"Through my work on the Assembly's Enterprise, Trade and Investment Committee and as Energy Spokesperson for Sinn Fein I have been working on the issue of fuel poverty for sometime. I believe that fuel poverty needs to be prioritised in government and tackled as a matter of urgency by lowering energy prices and ensuring better standards of energy efficiency.
"In effect what we have a number of 'cold spots' in the North. Given the fact that over 1360 senior citizens died from the cold last year and the fact that nearly 40% of our children live in poverty we must act now. We need to create a 'Warm Zone' initiative driven both centrally and by councils that can deliver cheap and affordable energy to all homes where people are living in fuel poverty. We need to bring these people in from the cold. Action is required to tackle fuel poverty it must include measures to raise incomes, reduce energy prices, as well as installing energy efficiency measures in homes." ENDS
Sinn Féin President Gerry Adams MP today launched the party's candidates for the Assembly elections. Mr. Adams said:
"We come here today as the third largest party on the island and as the largest nationalist party in the six counties. After this election Sinn Féin is going to be the largest nationalist party in the Assembly. We are standing 38 candidates across all 18 constituencies including 12 women candidates - the largest of any party in this election.
"This will not happen by chance. It will happen because Sinn Féin is making a real difference.
"The transformation of Local Government came about because of the involvement of Sinn Féin councillors. The Peace Process itself was initiated and has been continuously energised by our party. Sinn Féin brought forward a peace strategy which has already brought about huge progress. There is more to do. The Agreement must be implemented. That is why we went into the negotiations and that is why we will stay there until the rights of all have been achieved.
"People are responding to this message positively, and with just 12 days to go, the canvas returns from all 18 constituencies are very positive.
"I am confident that we will take an additional four seats at least.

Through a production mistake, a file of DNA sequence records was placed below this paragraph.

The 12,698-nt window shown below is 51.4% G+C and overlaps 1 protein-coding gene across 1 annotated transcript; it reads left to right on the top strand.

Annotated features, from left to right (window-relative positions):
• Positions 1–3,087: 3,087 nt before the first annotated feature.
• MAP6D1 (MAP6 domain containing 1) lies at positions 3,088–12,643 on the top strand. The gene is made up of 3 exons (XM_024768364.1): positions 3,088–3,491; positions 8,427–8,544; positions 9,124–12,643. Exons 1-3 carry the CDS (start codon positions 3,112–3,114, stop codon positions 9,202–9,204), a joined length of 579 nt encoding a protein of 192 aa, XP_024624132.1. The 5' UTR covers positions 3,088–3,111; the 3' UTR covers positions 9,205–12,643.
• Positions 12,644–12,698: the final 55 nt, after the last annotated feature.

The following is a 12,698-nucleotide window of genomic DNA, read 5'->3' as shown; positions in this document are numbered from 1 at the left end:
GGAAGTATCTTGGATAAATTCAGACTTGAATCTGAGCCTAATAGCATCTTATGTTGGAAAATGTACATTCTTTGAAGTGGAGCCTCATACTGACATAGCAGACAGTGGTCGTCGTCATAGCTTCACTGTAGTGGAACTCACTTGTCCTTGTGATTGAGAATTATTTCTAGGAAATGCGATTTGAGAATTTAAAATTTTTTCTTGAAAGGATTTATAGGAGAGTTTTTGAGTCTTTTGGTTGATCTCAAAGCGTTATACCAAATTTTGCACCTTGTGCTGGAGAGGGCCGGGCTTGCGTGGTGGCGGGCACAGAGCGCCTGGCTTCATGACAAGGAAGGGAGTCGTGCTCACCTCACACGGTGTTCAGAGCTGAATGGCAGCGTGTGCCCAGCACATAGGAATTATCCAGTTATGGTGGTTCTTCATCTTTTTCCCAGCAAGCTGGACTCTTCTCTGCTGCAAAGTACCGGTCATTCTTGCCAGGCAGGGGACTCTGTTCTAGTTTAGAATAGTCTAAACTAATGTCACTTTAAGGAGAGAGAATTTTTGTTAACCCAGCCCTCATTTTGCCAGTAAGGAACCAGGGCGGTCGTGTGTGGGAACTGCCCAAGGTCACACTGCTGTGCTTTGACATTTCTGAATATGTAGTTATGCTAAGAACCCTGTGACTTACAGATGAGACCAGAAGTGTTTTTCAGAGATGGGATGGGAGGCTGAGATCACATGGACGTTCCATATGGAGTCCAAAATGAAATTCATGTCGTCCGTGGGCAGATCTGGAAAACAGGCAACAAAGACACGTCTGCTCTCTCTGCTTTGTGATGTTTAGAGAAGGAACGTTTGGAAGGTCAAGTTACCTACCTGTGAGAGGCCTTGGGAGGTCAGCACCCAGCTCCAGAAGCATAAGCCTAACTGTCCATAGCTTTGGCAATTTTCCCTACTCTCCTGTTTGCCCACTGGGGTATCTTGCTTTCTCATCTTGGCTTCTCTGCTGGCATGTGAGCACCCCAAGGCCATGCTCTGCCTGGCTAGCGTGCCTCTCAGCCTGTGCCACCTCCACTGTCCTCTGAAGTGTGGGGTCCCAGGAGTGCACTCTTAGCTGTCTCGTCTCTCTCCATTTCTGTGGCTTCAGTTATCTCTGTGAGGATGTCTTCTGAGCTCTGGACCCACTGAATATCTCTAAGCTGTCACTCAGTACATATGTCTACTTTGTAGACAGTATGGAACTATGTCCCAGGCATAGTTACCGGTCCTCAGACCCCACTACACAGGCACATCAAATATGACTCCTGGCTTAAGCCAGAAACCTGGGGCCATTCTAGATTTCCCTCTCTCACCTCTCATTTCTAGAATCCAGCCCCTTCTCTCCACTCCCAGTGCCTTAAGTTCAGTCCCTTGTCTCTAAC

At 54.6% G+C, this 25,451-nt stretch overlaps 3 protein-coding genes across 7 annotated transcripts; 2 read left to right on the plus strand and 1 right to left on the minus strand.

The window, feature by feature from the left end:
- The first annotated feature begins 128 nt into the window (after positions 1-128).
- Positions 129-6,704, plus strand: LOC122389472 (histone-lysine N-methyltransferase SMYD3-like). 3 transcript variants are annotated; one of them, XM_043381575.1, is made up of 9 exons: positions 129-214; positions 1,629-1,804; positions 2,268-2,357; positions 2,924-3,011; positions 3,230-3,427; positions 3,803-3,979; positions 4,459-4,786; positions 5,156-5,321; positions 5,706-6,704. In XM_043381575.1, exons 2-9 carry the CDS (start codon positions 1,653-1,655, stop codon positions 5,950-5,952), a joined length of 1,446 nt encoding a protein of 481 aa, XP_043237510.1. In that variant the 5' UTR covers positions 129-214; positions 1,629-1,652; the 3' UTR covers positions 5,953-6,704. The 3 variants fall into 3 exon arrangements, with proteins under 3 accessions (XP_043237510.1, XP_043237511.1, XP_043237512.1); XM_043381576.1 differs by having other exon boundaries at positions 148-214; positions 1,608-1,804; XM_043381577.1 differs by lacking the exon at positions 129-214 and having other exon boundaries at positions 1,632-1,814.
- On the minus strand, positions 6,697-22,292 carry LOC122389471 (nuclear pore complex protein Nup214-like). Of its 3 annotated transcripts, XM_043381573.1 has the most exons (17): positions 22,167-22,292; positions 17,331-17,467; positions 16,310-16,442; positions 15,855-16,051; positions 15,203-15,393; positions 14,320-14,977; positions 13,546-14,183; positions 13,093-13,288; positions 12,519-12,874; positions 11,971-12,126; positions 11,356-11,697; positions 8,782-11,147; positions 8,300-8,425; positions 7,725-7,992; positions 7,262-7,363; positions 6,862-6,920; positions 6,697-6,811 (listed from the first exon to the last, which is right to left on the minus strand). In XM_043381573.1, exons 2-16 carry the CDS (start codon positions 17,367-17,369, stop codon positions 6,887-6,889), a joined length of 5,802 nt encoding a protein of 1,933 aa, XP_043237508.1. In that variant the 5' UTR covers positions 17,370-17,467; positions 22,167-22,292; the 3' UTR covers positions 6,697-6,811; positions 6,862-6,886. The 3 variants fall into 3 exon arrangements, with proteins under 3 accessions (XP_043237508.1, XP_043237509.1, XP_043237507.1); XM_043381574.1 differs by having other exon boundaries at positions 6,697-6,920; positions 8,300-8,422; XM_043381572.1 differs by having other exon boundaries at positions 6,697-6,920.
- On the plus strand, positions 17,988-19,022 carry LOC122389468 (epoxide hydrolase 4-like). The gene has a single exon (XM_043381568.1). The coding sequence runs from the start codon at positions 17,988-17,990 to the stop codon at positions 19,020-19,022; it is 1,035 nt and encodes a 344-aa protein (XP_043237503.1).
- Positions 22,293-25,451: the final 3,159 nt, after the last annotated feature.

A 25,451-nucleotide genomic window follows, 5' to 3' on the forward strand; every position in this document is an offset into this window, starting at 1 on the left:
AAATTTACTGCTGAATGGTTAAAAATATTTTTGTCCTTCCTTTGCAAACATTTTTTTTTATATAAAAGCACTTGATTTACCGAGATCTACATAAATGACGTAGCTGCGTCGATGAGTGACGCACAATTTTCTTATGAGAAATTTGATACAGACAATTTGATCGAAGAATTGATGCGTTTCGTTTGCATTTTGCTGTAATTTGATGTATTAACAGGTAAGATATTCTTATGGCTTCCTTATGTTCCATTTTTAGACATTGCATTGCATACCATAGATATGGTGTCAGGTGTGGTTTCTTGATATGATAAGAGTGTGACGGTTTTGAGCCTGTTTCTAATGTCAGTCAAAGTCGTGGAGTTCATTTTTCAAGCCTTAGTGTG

"Sinn Féin will be seeking to nominate a first or deputy first minister after this election
"We will also seek to continue the work we have advanced in Education and Health.
"However Sinn Féin does not take the voters for granted. We are asking people to endorse the work we have undertaken and to validate our position. People have the opportunity to become agents for change in this election. They have an opportunity to make history."ENDS
Gerry Adams MP
Bairbre de Brún
Cllr. Sue Ramsey
Cllr. Fra McCann
Cllr. Michael Ferguson
Cllr. Joe O'Donnell
Cllr. Alex Maskey
Cllr. Paul Butler
Cllr. Martin Meehan
Cllr. Philip McGuigan
Cllr. Oliver McMullan
Dr. Dara O'Hagan
Cllr. John O'Dowd
Pat Doherty MP
Cllr. Barry McElduff
Cllr. Brian McMahon
Fermanagh South Tyrone
Michelle Gildernew MP
Cllr. Gerry McHugh
Cllr. Tom O'Reilly
Newry & Armagh
Cllr. Davy Hyland
Cllr. Pat O'Rawe
Martin McGuinness MP
Cllr. Francie Molloy
Cllr. Francie Brolly
Cllr. Willie Clarke
Cllr. Eamon McConvey
Speaking following the publication of the Government Estimates for 2004 Sinn Féin spokesperson on the Environment, Heritage and Local Government, Arthur Morgan TD, has castigated the lack of commitment and funding for social housing in the proposed estimates.
Deputy Morgan said: "When the price of new houses nationally grew by 13% in the year to June 03 and the price of second hand houses grew by 17.9% in the same period, it is clear that an increase of 3% for Local Authority and Social Housing Programmes will do absolutely nothing to address the needs of the 48,000 people on local authority waiting lists. It is barely in line with the rate of inflation.